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One of the things Ford Prefect had always found hardest to understand about human beings was their habit of continually stating and repeating the obvious, as in It's a nice day, or You're very tall, or Oh dear you seem to have fallen down a thirty-foot well, are you alright? At first Ford had formed a theory to account for this strange behaviour. If human beings don't keep exercising their lips, he thought, their mouths probably seize up. After a few months' consideration and observation he abandoned this theory in favour of a new one. If they don't keep on exercising their lips, he thought, their brains start working. After a while he abandoned this one as well as being obstructively cynical and decided he quite liked human beings after all, but he always remained desperately worried about the terrible number of things they didn't know about.
He pounded his steering wheel, kicked the floor, thumped his cassette player till it suddenly started playing Barry Manilow, thumped it again till it stopped, and swore and swore and swore and swore and swore.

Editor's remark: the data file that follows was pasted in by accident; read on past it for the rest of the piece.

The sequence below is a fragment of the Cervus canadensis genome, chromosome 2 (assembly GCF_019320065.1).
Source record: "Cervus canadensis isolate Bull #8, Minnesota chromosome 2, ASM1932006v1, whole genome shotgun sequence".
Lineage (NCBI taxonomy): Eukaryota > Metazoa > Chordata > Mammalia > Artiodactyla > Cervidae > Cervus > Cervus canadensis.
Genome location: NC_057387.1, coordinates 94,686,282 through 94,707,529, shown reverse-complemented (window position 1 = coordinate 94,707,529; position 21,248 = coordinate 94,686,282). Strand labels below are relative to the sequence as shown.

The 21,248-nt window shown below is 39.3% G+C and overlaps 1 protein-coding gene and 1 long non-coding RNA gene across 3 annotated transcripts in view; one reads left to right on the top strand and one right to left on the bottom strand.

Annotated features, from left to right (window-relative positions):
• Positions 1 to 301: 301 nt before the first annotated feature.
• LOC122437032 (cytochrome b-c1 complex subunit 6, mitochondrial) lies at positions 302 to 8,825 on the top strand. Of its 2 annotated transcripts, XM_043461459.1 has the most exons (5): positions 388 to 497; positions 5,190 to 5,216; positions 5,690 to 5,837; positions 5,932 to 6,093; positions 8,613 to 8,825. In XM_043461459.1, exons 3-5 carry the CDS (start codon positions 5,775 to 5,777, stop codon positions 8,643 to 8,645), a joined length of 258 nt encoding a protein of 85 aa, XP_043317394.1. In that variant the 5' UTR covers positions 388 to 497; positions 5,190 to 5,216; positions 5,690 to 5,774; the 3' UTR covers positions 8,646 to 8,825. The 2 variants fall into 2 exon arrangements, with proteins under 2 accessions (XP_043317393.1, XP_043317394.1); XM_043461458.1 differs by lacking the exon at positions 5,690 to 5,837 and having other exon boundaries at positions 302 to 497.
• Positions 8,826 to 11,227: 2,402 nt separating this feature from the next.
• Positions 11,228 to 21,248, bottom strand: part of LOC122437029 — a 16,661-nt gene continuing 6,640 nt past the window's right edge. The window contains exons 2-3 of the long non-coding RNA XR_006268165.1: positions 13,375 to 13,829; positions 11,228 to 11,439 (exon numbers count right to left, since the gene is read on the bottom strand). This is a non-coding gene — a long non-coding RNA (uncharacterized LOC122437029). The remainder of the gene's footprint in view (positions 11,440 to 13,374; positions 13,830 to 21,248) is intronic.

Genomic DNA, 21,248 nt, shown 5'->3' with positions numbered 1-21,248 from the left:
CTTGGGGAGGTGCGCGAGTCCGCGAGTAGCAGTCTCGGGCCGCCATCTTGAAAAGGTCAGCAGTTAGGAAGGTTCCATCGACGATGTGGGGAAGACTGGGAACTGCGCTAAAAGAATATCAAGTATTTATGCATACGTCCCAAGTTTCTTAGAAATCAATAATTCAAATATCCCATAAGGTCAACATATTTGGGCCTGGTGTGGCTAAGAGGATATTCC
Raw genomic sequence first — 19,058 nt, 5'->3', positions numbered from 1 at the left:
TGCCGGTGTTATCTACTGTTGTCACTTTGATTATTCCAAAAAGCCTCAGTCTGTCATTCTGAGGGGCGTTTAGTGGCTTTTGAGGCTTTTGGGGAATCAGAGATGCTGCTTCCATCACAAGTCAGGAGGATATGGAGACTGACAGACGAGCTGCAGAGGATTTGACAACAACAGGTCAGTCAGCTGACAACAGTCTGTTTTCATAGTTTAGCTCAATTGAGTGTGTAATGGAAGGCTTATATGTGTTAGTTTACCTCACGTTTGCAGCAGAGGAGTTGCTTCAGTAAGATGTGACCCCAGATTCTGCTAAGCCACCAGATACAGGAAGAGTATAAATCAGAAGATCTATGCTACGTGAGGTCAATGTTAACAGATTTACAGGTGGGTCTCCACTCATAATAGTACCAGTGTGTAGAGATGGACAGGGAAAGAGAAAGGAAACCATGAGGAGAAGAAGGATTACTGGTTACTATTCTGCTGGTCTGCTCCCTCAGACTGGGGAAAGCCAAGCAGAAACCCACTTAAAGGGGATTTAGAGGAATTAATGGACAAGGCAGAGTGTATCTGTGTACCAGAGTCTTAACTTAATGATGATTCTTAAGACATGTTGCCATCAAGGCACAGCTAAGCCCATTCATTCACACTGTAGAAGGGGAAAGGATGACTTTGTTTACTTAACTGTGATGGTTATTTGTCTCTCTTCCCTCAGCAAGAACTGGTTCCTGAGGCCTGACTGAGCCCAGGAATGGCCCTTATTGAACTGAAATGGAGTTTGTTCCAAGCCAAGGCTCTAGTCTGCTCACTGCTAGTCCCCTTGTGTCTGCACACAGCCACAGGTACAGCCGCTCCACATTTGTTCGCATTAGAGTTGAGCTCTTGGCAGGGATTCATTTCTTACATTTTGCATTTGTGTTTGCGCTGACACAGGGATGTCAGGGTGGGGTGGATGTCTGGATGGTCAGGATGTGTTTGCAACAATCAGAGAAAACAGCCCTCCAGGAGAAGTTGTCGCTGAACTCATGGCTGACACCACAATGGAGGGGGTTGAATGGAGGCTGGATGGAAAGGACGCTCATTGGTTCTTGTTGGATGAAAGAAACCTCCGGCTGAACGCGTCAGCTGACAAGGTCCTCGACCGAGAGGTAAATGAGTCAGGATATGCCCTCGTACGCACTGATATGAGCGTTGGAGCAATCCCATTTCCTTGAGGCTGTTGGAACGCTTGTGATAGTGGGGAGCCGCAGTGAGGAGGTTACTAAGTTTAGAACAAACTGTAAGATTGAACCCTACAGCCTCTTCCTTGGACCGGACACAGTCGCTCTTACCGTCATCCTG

It was at the very moment that his fury was peaking that there loomed swimmingly in his headlights, hardly visible through the blatter, a figure by the roadside.
A poor bedraggled figure, strangely attired, wetter than an otter in a washing machine, and hitching.
– Poor miserable sod, - thought Rob McKeena to himself, realizing that here was somebody with a better right to feel hard done by than himself, - must be chilled to the bone. Stupid to be out hitching on a filthy night like this. All you get is cold, wet, and lorries driving through puddles at you
“Yes,” he agreed with Arthur, “no light.” He helped Arthur to some peanuts. “How do you feel?” he asked.
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